The markets now suggest a majority of just 26 seats
Our latest Friday evening general election countdown slot is devoted to the spread betting markets on the number of seats each of the parties will end up with – something which with all the focus on the by elections we have not looked at for a month.
With both Spreadfair and the SportingIndex markets there has been a distinct move away from the Tories and both markets are now suggesting a Tory majority of just 26 seats. In the aftermath of Boris’s victory in London at the start of May this was up to 50 seats.
Our calculation is made by taking the mid-points between the two numbers above. For the Tories that is now 339 seats or just thirteen more than the 325 that Cameron will require to be certain of a majority government.
If you are betting here you either “buy” at the higher figure or “sell” at the lower one. So a Tory buy at today’s 342 level would produce a profit/loss of your stake multiplied by the difference between this and the eventual outcome. So if Dave only gets 300 seats and you had bet at Â£20 a seat you would lose 42*20 = Â£840. If the Tories secured the 400 seats that some recent polls have suggested then the difference between your trade and the outcome would be 58 seats. Multiply that by your stake level and you would pocket Â£1,160.
What’s great about betting with SportingIndex and IGIndex is that they let you open online credit accounts so that you don’t have to put a penny up front. Even better if you think that you can anticipate the way the markets will move you can close a position down at any time. If your prediction has been right you can pocket your profits straight away. In the past year I have transferred to my bank account Â£8,000 in profits from gambling on the commons seat markets alone.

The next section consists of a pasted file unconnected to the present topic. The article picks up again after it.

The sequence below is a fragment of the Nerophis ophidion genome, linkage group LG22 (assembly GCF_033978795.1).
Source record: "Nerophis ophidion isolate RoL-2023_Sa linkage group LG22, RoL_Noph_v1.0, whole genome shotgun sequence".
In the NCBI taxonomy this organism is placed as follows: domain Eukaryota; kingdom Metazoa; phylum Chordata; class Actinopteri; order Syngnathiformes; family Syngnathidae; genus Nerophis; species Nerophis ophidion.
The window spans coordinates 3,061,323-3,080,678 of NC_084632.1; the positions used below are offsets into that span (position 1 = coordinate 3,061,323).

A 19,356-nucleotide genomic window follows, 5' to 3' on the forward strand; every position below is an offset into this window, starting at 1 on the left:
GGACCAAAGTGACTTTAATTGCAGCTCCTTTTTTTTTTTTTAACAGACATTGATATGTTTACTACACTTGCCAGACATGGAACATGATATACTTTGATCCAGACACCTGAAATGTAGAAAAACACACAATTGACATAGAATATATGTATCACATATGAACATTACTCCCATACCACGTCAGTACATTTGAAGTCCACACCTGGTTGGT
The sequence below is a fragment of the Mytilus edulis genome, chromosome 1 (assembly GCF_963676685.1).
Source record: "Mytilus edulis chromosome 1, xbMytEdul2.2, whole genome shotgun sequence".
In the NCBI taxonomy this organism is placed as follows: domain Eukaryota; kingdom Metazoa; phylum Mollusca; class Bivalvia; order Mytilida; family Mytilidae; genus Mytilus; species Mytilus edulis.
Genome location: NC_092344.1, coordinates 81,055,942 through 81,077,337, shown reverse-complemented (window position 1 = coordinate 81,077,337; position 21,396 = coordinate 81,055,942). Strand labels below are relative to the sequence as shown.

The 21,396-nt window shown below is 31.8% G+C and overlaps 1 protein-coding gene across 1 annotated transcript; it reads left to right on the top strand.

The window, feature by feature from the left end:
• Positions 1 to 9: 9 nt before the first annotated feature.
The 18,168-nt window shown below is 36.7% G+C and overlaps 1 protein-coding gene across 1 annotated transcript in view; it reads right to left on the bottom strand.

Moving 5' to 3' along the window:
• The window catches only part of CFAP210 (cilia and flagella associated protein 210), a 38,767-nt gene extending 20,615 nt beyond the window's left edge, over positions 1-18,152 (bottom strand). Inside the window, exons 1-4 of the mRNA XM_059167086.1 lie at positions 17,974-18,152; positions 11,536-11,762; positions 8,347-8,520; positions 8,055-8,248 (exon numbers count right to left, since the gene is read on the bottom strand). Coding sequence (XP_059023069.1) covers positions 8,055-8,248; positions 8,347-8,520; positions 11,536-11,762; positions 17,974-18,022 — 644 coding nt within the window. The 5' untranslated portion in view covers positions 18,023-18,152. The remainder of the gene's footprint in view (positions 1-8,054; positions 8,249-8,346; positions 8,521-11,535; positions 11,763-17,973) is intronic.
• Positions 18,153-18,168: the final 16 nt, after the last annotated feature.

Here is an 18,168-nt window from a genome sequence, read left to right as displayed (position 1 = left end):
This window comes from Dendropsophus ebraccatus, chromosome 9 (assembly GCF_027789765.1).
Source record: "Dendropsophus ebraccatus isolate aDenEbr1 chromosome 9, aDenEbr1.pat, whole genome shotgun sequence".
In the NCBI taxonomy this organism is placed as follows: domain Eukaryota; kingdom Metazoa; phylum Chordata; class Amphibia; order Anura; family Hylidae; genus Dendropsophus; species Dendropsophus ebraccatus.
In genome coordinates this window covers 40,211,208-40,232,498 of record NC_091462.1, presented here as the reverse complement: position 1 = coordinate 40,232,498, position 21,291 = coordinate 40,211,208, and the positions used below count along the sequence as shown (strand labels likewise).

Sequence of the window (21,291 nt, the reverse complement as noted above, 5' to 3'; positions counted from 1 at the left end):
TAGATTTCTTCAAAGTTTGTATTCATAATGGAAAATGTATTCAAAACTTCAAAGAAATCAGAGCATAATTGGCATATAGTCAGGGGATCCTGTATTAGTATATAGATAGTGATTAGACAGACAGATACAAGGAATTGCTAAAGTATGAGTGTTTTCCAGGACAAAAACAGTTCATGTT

This is where ahead of previous general elections the big gambling has taken place and it’s really only for those with confidence in their predictive abilities and deep pockets should it go wrong. I recalled a couple of months ago the story of a former Number 10 staffer who had backed Labour at Â£100 a seat at the 332 seat level in the euphoric atmosphere of September 2007 when everything was going well for Brown. Look at the prices above and you see how much he is now down.
The feature of the markets at the moment is the disconnect between what the spread markets are trading at and the sort of seat levels suggested by recent polling. The same thing happened with Labour ahead of the 1997 election. Nobody quite believed the polls then and those who were confident in Labour made a killing
If you are tempted into this form of betting and want to open an account with SportingIndex please click on the link. The site receives commissions from the firm which help towards our running costs.
Next week on PB Election countdown: The geography of the next General Election – a repeat of an excellent piece by Blair Freebairn last year showing the characteristics of marginal seats. It was highly praised at the time and gives a unique insight into the battle-grounds.